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A Tale of Two Cities

A work made of gelatin silver print; edition 6/30.
© Abelardo Morell, courtesy of Edwynn Houk Gallery, New York.

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  • A work made of gelatin silver print; edition 6/30.

Date:

2001

Artist:

Abelardo Morell
American, born Cuba 1948

About this artwork

Abelardo Morell’s series on books depicts them simultaneously as conveyors of information and as palpable, even multisensory, objects. In 1995 he accepted a position as artist-in-residence at the Boston Athenaeum, an independent library and museum that was founded in 1807. “One of the big pleasures of this project has come from spending a good amount of time looking at, holding, smelling, and reading a terrific number of skinny, fat, tall, pompous, modest, funny, sad, proud, injured, and radiant books,” he later wrote. Recognizing that the physical features of books affect our perception of their contents, Morell transformed these humble, familiar things in ways that continue to occupy him to this day.

In this photograph of the opening page of Charles Dickens’s novel A Tale of Two Cities, Morell shows how the book’s paper, translucent in the light, allows words from either side to blend and confuse meaning. Phrases running forward and backward —“Light” and “dirty procession,” “epoch of belief” and “because he had not kneeled”—contradict each other. This visual opposition seems to literalize Dickens’s famous first sentence, which begins: “It was the best of times, it was the worst of times, it was the age of wisdom, it was the age of foolishness, it was the epoch of belief, it was the epoch of incredulity, it was the season of Light, it was the season of Darkness.”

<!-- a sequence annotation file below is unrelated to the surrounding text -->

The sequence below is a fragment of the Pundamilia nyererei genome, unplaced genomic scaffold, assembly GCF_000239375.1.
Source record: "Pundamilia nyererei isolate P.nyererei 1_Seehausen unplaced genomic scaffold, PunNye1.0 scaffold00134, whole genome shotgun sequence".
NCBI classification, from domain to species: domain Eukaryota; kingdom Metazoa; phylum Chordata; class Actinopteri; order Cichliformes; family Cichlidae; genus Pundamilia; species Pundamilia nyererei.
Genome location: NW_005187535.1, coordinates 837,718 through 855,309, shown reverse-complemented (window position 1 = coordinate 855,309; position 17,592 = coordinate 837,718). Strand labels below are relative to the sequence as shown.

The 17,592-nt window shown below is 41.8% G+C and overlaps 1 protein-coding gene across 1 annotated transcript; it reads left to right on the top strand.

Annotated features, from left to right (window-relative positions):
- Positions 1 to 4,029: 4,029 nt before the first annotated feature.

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Photography and Media

Artist

Abelardo Morell

Title

A Tale of Two Cities

Origin

United States

Date

Made 2001

Medium

Gelatin silver print; edition 6/30

Dimensions

46 × 57 cm (image); 51 × 61 cm (paper)

Credit Line

Gift of Daniel Greenberg and Susan Steinhauser

Reference Number

2014.1219

Copyright

© Abelardo Morell, courtesy of Edwynn Houk Gallery, New York.

Extended information about this artwork

Object information is a work in progress and may be updated as new research findings emerge. To help improve this record, please email . Information about image downloads and licensing is available here.

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